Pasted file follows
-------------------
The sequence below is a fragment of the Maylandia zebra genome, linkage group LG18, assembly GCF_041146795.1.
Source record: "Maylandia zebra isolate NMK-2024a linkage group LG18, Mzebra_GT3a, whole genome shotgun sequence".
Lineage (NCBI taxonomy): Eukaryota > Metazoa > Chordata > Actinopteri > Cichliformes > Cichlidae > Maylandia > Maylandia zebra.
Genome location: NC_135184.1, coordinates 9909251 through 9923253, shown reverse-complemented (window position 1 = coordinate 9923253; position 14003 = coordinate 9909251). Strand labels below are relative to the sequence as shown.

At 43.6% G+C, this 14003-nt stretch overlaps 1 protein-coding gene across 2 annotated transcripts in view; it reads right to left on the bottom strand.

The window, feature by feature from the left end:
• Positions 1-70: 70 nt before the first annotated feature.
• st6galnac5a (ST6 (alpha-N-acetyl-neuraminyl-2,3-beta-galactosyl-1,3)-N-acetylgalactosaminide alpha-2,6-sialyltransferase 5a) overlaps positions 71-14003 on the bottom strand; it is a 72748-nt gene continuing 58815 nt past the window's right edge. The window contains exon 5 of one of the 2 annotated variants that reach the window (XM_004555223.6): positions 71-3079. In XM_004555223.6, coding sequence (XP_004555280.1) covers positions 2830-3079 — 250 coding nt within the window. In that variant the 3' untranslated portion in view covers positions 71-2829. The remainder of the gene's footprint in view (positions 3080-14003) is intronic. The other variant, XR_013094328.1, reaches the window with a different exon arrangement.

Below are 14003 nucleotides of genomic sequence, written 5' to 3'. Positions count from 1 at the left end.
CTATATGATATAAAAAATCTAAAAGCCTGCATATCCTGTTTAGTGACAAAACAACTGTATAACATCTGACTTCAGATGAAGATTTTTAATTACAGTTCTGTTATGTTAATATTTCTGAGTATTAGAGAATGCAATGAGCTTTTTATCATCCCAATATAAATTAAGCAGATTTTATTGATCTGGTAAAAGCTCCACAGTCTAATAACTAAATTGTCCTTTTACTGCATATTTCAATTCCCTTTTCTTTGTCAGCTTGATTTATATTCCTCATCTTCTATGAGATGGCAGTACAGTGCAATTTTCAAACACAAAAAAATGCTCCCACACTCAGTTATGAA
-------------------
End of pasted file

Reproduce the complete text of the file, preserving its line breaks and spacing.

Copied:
The sequence below is a fragment of the Maylandia zebra genome, linkage group LG18, assembly GCF_041146795.1.
Source record: "Maylandia zebra isolate NMK-2024a linkage group LG18, Mzebra_GT3a, whole genome shotgun sequence".
Lineage (NCBI taxonomy): Eukaryota > Metazoa > Chordata > Actinopteri > Cichliformes > Cichlidae > Maylandia > Maylandia zebra.
Genome location: NC_135184.1, coordinates 9909251 through 9923253, shown reverse-complemented (window position 1 = coordinate 9923253; position 14003 = coordinate 9909251). Strand labels below are relative to the sequence as shown.

At 43.6% G+C, this 14003-nt stretch overlaps 1 protein-coding gene across 2 annotated transcripts in view; it reads right to left on the bottom strand.

The window, feature by feature from the left end:
• Positions 1-70: 70 nt before the first annotated feature.
• st6galnac5a (ST6 (alpha-N-acetyl-neuraminyl-2,3-beta-galactosyl-1,3)-N-acetylgalactosaminide alpha-2,6-sialyltransferase 5a) overlaps positions 71-14003 on the bottom strand; it is a 72748-nt gene continuing 58815 nt past the window's right edge. The window contains exon 5 of one of the 2 annotated variants that reach the window (XM_004555223.6): positions 71-3079. In XM_004555223.6, coding sequence (XP_004555280.1) covers positions 2830-3079 — 250 coding nt within the window. In that variant the 3' untranslated portion in view covers positions 71-2829. The remainder of the gene's footprint in view (positions 3080-14003) is intronic. The other variant, XR_013094328.1, reaches the window with a different exon arrangement.

Below are 14003 nucleotides of genomic sequence, written 5' to 3'. Positions count from 1 at the left end.
CTATATGATATAAAAAATCTAAAAGCCTGCATATCCTGTTTAGTGACAAAACAACTGTATAACATCTGACTTCAGATGAAGATTTTTAATTACAGTTCTGTTATGTTAATATTTCTGAGTATTAGAGAATGCAATGAGCTTTTTATCATCCCAATATAAATTAAGCAGATTTTATTGATCTGGTAAAAGCTCCACAGTCTAATAACTAAATTGTCCTTTTACTGCATATTTCAATTCCCTTTTCTTTGTCAGCTTGATTTATATTCCTCATCTTCTATGAGATGGCAGTACAGTGCAATTTTCAAACACAAAAAAATGCTCCCACACTCAGTTATGAA